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RE: ASCII-only startup message?

From: Drew Adams
Subject: RE: ASCII-only startup message?
Date: Sat, 26 Dec 2015 18:51:35 -0800 (PST)

> > I have never seen any doc or typography guideline that favors
> > a quotation mark over an apostrophe for English contractions,
> > possessives, or non-word plurals.  Quite the contrary.  These
> > use cases are precisely the raison d'être for the apostrophe.
> I don't know much about this topic, so this may not be the type of documents
> you're looking for. Are you aware of the following passage, on page 274 of
> the latest Unicode standard (page 19 of
> http://www.unicode.org/versions/Unicode8.0.0/ch06.pdf)? I believe that David
> Kastrup already quoted it.
> > Apostrophes
> >
> > U+0027 apostrophe is the most commonly used character for apostrophe. For
> > historical reasons, U+0027 is a particularly overloaded character. In
> > ASCII, it is used to represent a punctuation mark (such as right single
> > quotation mark, left single quotation mark, apostrophe punctuation, vertical
> > line, or prime) or a modifier letter (such as apostrophe modifier or acute
> > accent).
> > Punctuation marks generally break words; modifier letters generally are
> > considered part of a word. When text is set, U+2019 right single quotation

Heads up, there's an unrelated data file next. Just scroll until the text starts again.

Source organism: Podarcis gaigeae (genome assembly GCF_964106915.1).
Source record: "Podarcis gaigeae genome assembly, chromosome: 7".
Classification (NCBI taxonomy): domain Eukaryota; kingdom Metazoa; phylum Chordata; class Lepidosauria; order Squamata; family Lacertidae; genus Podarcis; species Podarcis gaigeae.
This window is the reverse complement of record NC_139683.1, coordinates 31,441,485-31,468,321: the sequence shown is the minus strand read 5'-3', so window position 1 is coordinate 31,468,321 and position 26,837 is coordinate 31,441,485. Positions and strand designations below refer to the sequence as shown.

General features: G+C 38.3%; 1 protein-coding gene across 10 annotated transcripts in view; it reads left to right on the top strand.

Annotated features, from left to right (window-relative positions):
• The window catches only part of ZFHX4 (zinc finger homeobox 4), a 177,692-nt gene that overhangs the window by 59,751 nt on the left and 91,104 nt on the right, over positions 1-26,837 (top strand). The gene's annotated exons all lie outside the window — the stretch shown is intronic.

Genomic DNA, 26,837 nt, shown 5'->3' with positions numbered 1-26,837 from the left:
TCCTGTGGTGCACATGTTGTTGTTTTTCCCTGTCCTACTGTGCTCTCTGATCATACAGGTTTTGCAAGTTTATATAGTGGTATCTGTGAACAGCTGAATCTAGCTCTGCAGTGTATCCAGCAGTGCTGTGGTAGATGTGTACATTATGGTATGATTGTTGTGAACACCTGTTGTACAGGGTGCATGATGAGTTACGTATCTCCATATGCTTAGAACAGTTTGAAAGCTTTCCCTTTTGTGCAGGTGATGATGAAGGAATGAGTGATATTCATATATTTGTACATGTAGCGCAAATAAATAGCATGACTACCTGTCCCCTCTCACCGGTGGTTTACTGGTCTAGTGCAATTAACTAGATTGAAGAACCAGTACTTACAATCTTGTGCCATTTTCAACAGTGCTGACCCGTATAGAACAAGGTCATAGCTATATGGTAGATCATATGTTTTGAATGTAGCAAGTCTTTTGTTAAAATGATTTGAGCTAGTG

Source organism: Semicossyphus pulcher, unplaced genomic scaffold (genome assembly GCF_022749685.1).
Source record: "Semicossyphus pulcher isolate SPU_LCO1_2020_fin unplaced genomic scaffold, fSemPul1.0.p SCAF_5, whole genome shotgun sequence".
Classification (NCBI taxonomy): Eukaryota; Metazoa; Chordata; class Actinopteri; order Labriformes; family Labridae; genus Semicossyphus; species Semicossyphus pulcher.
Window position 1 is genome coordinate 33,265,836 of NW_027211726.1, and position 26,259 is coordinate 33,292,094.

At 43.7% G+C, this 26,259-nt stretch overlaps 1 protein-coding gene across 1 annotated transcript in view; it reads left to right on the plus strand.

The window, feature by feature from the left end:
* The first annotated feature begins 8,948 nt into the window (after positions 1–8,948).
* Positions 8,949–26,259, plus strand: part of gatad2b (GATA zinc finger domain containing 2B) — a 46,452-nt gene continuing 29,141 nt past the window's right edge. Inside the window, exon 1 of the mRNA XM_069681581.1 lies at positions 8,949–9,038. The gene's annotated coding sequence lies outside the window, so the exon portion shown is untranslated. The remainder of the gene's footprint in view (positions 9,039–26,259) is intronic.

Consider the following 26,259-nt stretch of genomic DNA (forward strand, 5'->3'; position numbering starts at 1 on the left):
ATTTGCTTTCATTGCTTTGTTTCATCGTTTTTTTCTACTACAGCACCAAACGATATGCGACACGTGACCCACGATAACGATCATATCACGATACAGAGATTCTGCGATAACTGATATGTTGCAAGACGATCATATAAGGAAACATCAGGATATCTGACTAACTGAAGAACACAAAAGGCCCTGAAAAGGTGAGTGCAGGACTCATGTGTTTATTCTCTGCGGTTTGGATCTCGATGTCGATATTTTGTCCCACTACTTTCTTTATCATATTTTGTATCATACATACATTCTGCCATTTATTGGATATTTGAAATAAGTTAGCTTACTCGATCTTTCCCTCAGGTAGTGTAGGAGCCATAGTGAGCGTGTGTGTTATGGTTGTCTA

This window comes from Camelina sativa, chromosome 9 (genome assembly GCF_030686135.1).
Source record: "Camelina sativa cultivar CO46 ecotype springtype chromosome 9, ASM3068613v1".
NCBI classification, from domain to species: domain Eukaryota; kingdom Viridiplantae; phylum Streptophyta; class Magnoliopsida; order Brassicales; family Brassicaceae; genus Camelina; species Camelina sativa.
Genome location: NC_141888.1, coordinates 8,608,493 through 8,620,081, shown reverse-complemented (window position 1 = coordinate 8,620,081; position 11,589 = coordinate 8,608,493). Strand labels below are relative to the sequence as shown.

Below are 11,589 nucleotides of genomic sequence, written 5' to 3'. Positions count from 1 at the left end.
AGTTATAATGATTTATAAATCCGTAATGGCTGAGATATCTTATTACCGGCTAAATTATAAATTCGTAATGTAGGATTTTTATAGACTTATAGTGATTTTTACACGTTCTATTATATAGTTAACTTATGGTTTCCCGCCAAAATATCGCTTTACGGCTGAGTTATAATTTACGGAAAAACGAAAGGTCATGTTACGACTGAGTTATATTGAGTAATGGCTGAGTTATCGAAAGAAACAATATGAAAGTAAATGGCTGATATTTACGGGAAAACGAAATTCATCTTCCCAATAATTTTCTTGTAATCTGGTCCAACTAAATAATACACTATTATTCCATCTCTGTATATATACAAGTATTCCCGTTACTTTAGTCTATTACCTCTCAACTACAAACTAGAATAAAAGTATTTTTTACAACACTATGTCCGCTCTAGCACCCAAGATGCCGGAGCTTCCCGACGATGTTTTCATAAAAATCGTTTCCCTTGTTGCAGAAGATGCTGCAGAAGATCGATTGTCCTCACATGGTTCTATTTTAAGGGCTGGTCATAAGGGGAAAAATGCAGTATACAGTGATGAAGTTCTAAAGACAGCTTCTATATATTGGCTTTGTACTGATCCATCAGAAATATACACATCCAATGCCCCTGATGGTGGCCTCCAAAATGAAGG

> > mark is preferred as apostrophe, but only U+0027 is present on most 
> > keyboards.
> > Software commonly offers a facility for automatically converting the U+0027
> > apostrophe to a contextually selected curly quotation glyph. In these 
> > systems,
> > a U+0027 in the data stream is always represented as a straight vertical 
> > line
> > and can never represent a curly apostrophe or a right quotation mark.
> >
> > Letter Apostrophe.
> >
> > U+02BC modifier letter apostrophe is preferred where the apostrophe is to
> > represent a modifier letter (for example, in transliterations to indicate
> > a glottal stop). In the latter case, it is also referred to as a letter
> > apostrophe.
> >
> > Punctuation Apostrophe.
> >
> > U+2019 right single quotation mark is preferred where the character is to
> > represent a punctuation mark, as for contractions: “We’ve been here
> > before.” In this latter case, U+2019 is also referred to as a punctuation
> > apostrophe.
> >
> > An implementation cannot assume that users’ text always adheres to the
> > distinction between these characters. The text may come from different
> > sources, including mapping from other character sets that do not make this
> > distinction between the letter apostrophe and the punctuation 
> > apostrophe/right
> > single quotation mark. In that case, all of them will generally be 
> > represented
> > by U+2019.
> >
> > The semantics of U+2019 are therefore context dependent. For example, if
> > surrounded by letters or digits on both sides, it behaves as an in-text
> > punctuation character and does not separate words or lines.
> I understand this as an explicit endorsement of "There’s" over "There's",
> and of "it’s the _wrong thing_" over "it's the _wrong thing_".  Mark Davis
> (the president of the Unicode consortium) clarified this in an email back in
> 1999: 
> http://www.unicode.org/mail-arch/unicode-ml/Archives-Old/UML017/0558.html

I see, and I thank both you and Paul for that information, of which I was 

I should have checked first the Wikipedia article for Apostrophe, which covers
all of this (including the Unicode corner) quite well: